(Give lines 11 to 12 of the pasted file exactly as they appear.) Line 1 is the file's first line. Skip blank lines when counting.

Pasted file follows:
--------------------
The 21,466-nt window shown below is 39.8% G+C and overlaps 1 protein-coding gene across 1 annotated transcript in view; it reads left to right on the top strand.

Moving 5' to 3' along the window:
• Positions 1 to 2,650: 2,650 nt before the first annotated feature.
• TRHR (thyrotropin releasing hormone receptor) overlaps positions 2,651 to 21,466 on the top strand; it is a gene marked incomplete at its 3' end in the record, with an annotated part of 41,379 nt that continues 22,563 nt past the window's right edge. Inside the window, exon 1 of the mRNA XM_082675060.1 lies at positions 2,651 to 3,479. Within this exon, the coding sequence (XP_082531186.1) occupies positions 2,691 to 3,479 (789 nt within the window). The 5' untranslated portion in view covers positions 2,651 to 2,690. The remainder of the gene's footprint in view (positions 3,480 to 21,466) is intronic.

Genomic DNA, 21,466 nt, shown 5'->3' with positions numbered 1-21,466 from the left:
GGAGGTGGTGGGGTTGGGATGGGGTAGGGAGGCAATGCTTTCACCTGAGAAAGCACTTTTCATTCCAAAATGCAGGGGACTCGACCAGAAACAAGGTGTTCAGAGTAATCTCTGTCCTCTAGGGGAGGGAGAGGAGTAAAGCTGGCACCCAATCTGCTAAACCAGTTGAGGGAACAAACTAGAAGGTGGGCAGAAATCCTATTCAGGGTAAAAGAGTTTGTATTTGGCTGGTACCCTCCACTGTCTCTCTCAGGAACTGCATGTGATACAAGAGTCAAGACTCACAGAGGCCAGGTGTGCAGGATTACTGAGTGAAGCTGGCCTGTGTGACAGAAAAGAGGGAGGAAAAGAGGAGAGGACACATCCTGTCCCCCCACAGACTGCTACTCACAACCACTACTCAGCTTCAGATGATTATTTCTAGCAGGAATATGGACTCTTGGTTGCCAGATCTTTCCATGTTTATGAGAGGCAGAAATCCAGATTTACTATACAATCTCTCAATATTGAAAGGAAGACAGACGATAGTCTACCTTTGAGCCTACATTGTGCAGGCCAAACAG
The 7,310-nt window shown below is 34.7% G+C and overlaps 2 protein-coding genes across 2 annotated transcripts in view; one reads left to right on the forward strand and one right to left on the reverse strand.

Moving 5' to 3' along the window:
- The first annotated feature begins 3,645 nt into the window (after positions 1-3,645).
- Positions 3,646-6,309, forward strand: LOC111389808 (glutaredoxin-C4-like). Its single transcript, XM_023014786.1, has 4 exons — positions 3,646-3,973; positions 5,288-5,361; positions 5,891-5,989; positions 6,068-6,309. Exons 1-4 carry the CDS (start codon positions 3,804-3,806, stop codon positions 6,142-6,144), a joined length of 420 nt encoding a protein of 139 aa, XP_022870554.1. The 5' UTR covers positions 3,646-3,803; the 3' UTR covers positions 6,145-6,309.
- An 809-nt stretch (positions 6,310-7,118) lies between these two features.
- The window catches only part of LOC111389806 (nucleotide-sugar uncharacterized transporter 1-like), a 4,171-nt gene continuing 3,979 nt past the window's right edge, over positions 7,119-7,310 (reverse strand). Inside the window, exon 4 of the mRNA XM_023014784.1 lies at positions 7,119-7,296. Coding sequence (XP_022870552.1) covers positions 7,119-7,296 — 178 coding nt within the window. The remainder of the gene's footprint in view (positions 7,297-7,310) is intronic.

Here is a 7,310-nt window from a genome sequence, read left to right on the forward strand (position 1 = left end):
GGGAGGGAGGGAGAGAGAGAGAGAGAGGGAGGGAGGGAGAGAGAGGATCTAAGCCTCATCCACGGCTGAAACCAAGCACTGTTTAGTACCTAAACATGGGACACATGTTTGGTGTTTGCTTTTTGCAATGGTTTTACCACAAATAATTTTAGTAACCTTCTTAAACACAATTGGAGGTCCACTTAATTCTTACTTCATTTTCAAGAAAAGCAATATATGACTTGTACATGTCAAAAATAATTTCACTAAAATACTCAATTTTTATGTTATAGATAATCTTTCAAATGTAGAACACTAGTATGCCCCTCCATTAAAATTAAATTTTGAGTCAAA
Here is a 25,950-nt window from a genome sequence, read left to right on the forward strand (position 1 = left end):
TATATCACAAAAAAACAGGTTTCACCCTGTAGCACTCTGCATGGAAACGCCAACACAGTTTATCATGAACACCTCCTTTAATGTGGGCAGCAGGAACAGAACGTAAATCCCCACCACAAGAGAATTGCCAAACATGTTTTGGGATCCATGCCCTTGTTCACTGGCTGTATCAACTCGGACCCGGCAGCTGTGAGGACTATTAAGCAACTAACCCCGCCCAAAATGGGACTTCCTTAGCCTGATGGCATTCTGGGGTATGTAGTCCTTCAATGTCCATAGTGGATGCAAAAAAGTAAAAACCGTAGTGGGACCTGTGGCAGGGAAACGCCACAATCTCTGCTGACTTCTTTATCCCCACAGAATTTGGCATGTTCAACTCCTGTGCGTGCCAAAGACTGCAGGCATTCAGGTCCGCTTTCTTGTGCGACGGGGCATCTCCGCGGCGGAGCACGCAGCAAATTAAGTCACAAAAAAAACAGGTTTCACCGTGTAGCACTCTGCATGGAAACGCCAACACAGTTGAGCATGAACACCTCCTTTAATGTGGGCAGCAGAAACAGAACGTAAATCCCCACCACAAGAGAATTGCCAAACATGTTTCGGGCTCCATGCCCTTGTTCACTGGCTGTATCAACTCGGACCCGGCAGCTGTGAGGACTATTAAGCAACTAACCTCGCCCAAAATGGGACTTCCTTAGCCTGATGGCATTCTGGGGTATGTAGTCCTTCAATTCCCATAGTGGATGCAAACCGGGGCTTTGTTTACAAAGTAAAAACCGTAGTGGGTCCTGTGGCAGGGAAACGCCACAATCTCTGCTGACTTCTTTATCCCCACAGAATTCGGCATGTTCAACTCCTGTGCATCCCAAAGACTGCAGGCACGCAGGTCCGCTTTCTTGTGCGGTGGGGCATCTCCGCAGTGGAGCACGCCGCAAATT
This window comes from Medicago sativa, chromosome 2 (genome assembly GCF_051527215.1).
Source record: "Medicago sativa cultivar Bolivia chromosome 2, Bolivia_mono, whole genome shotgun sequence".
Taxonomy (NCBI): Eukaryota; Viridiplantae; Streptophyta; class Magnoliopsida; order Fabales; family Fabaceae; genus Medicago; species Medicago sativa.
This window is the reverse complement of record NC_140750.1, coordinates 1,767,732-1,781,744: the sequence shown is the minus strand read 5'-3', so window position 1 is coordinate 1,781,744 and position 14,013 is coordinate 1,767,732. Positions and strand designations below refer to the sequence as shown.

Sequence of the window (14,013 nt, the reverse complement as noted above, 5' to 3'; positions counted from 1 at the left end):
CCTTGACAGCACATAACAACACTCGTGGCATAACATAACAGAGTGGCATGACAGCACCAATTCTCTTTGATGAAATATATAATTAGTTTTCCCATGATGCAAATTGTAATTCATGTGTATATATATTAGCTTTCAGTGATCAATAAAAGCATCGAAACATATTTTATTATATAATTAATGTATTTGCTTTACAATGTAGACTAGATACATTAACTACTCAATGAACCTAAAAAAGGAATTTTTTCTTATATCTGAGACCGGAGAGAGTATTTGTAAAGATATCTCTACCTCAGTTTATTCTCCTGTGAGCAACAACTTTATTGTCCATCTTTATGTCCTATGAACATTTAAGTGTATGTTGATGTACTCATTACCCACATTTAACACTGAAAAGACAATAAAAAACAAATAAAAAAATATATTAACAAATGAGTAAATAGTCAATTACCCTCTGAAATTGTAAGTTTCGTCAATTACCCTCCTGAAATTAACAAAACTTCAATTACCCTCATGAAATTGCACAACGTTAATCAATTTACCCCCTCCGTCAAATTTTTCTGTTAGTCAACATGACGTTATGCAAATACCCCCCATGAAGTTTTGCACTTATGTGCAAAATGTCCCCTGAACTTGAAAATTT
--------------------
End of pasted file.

- An 809-nt stretch (positions 6,310-7,118) lies between these two features.
- The window catches only part of LOC111389806 (nucleotide-sugar uncharacterized transporter 1-like), a 4,171-nt gene continuing 3,979 nt past the window's right edge, over positions 7,119-7,310 (reverse strand). Inside the window, exon 4 of the mRNA XM_023014784.1 lies at positions 7,119-7,296. Coding sequence (XP_022870552.1) covers positions 7,119-7,296 — 178 coding nt within the window. The remainder of the gene's footprint in view (positions 7,297-7,310) is intronic.